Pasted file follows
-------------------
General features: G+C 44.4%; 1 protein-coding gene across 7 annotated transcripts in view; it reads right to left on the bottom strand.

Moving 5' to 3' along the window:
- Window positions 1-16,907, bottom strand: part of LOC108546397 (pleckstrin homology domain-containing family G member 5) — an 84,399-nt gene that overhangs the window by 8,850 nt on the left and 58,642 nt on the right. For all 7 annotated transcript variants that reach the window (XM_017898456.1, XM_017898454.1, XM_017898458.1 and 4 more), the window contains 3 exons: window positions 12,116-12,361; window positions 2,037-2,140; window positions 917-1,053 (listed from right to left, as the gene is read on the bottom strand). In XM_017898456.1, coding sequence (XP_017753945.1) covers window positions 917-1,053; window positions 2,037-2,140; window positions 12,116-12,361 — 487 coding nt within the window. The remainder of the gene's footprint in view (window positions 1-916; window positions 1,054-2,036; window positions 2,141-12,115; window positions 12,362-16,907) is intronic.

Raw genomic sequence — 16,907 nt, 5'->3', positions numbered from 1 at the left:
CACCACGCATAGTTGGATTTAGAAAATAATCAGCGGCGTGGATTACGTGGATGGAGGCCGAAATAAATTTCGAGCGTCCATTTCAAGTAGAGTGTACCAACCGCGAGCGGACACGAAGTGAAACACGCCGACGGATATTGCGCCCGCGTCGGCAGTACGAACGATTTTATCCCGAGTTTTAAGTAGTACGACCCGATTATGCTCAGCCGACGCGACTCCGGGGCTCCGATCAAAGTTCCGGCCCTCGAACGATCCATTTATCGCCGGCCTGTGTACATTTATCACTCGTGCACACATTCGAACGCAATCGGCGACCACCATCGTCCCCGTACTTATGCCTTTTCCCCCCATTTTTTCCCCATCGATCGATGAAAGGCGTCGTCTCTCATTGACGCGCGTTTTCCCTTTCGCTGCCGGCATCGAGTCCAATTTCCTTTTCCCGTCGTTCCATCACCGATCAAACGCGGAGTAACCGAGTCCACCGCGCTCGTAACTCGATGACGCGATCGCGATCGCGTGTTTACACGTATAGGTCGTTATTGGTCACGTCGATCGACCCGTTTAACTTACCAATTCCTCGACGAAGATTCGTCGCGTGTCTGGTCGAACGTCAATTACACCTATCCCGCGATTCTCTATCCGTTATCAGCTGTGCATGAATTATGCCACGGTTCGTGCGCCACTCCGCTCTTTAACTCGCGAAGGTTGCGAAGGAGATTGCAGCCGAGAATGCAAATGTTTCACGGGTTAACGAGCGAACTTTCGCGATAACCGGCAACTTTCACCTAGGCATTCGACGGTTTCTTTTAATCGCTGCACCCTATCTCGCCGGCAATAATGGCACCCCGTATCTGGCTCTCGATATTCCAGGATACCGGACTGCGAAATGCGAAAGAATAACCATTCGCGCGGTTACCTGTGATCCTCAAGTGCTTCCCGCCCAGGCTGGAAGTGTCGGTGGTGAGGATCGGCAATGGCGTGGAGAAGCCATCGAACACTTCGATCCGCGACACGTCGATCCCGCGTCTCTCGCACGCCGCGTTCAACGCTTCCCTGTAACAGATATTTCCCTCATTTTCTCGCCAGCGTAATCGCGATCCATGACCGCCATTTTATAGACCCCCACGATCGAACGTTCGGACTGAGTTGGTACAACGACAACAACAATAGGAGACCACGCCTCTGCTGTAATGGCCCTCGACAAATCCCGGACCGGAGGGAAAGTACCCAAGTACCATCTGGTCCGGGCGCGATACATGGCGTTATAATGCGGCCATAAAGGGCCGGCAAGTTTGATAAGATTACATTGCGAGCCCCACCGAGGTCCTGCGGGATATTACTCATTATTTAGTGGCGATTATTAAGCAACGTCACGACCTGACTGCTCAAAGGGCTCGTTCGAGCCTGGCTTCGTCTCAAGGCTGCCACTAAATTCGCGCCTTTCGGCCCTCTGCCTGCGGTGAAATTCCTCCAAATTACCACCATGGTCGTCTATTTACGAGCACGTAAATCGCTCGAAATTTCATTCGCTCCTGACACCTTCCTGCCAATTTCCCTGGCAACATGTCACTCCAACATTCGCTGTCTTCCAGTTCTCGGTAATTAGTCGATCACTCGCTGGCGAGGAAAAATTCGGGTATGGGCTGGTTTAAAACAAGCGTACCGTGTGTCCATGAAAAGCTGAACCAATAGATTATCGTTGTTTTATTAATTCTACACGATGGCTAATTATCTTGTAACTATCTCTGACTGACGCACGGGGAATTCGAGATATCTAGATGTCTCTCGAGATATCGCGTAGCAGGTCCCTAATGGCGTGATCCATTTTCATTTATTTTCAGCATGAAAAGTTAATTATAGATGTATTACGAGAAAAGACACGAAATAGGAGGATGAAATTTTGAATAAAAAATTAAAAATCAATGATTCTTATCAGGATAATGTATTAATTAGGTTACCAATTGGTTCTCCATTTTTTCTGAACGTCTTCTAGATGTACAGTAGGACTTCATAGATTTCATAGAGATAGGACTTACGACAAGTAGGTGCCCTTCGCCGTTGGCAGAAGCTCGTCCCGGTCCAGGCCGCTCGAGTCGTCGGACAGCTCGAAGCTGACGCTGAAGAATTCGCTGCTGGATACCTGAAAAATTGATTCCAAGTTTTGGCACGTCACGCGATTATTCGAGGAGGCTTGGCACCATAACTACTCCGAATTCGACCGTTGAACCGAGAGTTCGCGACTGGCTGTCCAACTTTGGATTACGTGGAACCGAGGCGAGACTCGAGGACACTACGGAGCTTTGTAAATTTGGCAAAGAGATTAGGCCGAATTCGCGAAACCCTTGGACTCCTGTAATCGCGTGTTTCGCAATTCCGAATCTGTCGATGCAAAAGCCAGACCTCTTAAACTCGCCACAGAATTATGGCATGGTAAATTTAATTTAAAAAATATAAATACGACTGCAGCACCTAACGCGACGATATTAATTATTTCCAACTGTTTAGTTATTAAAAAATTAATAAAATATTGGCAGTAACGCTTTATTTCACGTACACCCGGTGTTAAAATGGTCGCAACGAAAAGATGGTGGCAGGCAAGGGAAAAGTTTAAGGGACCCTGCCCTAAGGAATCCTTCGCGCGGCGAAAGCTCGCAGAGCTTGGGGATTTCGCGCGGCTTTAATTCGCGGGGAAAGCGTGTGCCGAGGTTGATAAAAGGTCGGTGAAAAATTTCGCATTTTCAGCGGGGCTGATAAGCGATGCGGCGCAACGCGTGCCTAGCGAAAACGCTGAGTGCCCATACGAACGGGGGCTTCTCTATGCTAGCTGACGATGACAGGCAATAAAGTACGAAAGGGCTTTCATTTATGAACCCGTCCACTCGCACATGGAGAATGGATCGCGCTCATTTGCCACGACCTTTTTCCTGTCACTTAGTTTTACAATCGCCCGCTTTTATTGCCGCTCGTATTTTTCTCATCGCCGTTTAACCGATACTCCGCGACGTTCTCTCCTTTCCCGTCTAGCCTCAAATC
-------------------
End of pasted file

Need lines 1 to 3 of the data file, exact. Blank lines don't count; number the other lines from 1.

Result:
General features: G+C 44.4%; 1 protein-coding gene across 7 annotated transcripts in view; it reads right to left on the bottom strand.

Moving 5' to 3' along the window:
- Window positions 1-16,907, bottom strand: part of LOC108546397 (pleckstrin homology domain-containing family G member 5) — an 84,399-nt gene that overhangs the window by 8,850 nt on the left and 58,642 nt on the right. For all 7 annotated transcript variants that reach the window (XM_017898456.1, XM_017898454.1, XM_017898458.1 and 4 more), the window contains 3 exons: window positions 12,116-12,361; window positions 2,037-2,140; window positions 917-1,053 (listed from right to left, as the gene is read on the bottom strand). In XM_017898456.1, coding sequence (XP_017753945.1) covers window positions 917-1,053; window positions 2,037-2,140; window positions 12,116-12,361 — 487 coding nt within the window. The remainder of the gene's footprint in view (window positions 1-916; window positions 1,054-2,036; window positions 2,141-12,115; window positions 12,362-16,907) is intronic.